Netezza Acquisitions Focus on Bringing Analytics to the Data Warehouse
Data warehousing vendor Netezza has been very busy of late, first acquiring NuTech Solutions in May and then purchasing technology from Intelligent Integration Systems (IISi) just two weeks ago.
Both moves are aimed at building out Netezza's technology as the company clashes with competitors such as Oracle and Teradata in the data warehousing market. At their core, the moves reflect the company's belief in deepening analytics in the data warehouse.
"In both cases, these acquisitions are really targeted at what we're seeing as the natural evolutionary course of what's happening in data warehousing and analytics," said Jim Baum, president and chief operating officer of Netezza. "All of the data warehouses that we've deployed are used in application environments where people are running business intelligence and ... more sophisticated analytics that they were unable to run in their prior environment either because of the complexity of having to tune those legacy databases or specific types of queries or because of other performance constraints."
Enter NuTech, a small vendor that focused on advanced predictive analysis and data mining. In the deal with IISi, the company got geospatial analytic capabilities and an extended SQL tool kit that adds new SQL functionality to the company's platform.
The purchase of the IISi technology can be interpreted as a move against Oracle--one of Netezza's main rivals--because Oracle has geospatial capabilities in its database engine. However, Baum said the purchase was mostly about enabling Netezza to compete in new markets by offering geospatial analytics to companies such as insurance companies.
Location intelligence is one of the hottest application areas in the data warehousing, business intelligence and database markets right now, noted Forrester Research analyst James Kobielus.
"Consider the fact that Microsoft is touting enhancements in geospatial data handling as one of the most important themes in its recently released SQL Server 2008--all of which is available to the Microsoft, partner and customer DW/BI [data warehouse/business intelligence] applications and tools that run on or integrate with that spanking-new DBMS," the analyst said. "More data warehouses are managing location data as another, sometimes co-equal data -domain' or -entity'. Hence, Netezza, as a data warehousing solution provider, recognizes that it needs to strengthen its capabilities in this area lest it lose business to Oracle, Microsoft, IBM and others that have strong location intelligence technologies built into their BI/DW/DBMS stacks."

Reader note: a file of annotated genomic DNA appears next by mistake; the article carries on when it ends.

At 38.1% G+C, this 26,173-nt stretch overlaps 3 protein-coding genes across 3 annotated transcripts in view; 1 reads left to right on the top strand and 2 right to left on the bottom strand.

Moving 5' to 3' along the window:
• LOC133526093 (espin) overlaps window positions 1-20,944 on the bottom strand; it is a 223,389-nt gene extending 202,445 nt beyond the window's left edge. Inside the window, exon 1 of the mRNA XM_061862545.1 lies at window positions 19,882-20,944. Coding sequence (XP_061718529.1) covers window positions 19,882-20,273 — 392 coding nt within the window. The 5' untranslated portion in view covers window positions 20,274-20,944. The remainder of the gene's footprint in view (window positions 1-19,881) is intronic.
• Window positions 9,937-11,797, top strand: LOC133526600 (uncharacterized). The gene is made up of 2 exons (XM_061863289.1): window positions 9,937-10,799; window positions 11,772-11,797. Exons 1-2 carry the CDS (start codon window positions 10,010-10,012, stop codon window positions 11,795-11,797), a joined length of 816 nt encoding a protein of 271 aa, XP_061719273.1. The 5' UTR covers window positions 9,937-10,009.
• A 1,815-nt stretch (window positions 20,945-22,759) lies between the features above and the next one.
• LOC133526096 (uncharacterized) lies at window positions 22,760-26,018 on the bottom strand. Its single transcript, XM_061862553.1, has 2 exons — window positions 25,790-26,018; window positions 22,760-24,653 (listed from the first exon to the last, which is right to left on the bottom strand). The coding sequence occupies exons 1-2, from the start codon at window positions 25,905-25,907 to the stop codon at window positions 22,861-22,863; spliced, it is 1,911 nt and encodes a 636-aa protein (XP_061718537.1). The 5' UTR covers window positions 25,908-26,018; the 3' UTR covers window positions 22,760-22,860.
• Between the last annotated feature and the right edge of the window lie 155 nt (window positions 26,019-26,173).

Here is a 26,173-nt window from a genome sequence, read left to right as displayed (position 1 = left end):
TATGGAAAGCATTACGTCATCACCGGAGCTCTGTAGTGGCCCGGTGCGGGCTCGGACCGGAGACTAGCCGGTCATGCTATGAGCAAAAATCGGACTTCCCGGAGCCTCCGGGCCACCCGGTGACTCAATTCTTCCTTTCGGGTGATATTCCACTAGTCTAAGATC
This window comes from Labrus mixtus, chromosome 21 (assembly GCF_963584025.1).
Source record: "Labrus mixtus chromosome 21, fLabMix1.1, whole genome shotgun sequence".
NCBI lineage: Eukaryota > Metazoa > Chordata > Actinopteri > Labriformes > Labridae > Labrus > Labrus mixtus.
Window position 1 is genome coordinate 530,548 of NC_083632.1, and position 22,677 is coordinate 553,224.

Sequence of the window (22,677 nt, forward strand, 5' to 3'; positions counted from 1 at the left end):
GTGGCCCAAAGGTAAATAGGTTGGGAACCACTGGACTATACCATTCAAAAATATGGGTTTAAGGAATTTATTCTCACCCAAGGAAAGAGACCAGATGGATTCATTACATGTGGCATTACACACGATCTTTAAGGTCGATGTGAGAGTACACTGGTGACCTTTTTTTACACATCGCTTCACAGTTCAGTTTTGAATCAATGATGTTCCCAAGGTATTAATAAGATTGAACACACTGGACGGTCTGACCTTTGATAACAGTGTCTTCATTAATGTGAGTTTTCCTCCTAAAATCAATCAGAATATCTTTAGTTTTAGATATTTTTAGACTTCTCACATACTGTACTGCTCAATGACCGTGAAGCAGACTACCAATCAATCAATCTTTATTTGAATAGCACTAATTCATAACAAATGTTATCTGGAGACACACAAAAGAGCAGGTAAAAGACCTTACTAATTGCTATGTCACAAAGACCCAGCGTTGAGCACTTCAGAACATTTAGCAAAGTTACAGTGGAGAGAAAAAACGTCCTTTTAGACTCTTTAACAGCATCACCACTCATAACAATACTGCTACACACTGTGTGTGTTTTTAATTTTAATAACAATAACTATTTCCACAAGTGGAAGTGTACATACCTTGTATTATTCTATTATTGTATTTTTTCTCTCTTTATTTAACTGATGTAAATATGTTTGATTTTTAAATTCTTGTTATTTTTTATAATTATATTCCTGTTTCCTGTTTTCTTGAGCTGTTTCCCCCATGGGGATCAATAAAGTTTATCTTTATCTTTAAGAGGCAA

The IISi technology will become available as an option on the data warehouse appliance within the next couple of months, Baum said.
Whether or not the combination of technology from IISi and NuTech--which played in a space dominated by companies such as SAS, IBM and Oracle--will be enough to differentiate Netezza is an open question. Microsoft has also made moves in the data warehousing space of late with its recently-announced plans to purchase DATAllegro in a bid to expand the data warehousing penetration of SQL Server. Still, Baum said purchases expand the utility of data warehouse appliances.
"Both these acquisitions are targeted at driving an analytics agenda," Baum said. "In the case of what we've acquired with NuTech, we're really looking to exploit an opportunity in the market around advanced analytics, integrating the ideas around data warehouse and analytics ... with NuTech's very advanced technology in the areas of data mining, predictive analytics and optimization."